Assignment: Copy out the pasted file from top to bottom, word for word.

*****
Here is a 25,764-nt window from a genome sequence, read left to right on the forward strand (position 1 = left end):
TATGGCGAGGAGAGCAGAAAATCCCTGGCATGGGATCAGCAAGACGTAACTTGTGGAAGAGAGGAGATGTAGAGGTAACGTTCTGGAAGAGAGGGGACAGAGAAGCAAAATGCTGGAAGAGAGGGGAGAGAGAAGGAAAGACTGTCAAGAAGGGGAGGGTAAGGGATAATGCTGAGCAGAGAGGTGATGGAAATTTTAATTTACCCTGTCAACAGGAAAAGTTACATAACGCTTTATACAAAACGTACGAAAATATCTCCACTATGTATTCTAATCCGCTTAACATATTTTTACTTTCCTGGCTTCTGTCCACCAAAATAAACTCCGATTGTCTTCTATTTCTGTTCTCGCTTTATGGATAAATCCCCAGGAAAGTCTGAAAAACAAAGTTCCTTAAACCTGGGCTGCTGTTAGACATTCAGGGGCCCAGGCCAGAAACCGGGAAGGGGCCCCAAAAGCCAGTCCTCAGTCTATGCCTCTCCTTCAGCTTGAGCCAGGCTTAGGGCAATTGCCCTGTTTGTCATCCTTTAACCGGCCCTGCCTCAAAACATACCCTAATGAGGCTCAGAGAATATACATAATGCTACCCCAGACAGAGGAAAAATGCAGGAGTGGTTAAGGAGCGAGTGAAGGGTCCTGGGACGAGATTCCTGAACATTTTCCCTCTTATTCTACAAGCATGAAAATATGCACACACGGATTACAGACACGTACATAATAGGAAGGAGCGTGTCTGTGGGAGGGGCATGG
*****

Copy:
Here is a 25,764-nt window from a genome sequence, read left to right on the forward strand (position 1 = left end):
TATGGCGAGGAGAGCAGAAAATCCCTGGCATGGGATCAGCAAGACGTAACTTGTGGAAGAGAGGAGATGTAGAGGTAACGTTCTGGAAGAGAGGGGACAGAGAAGCAAAATGCTGGAAGAGAGGGGAGAGAGAAGGAAAGACTGTCAAGAAGGGGAGGGTAAGGGATAATGCTGAGCAGAGAGGTGATGGAAATTTTAATTTACCCTGTCAACAGGAAAAGTTACATAACGCTTTATACAAAACGTACGAAAATATCTCCACTATGTATTCTAATCCGCTTAACATATTTTTACTTTCCTGGCTTCTGTCCACCAAAATAAACTCCGATTGTCTTCTATTTCTGTTCTCGCTTTATGGATAAATCCCCAGGAAAGTCTGAAAAACAAAGTTCCTTAAACCTGGGCTGCTGTTAGACATTCAGGGGCCCAGGCCAGAAACCGGGAAGGGGCCCCAAAAGCCAGTCCTCAGTCTATGCCTCTCCTTCAGCTTGAGCCAGGCTTAGGGCAATTGCCCTGTTTGTCATCCTTTAACCGGCCCTGCCTCAAAACATACCCTAATGAGGCTCAGAGAATATACATAATGCTACCCCAGACAGAGGAAAAATGCAGGAGTGGTTAAGGAGCGAGTGAAGGGTCCTGGGACGAGATTCCTGAACATTTTCCCTCTTATTCTACAAGCATGAAAATATGCACACACGGATTACAGACACGTACATAATAGGAAGGAGCGTGTCTGTGGGAGGGGCATGG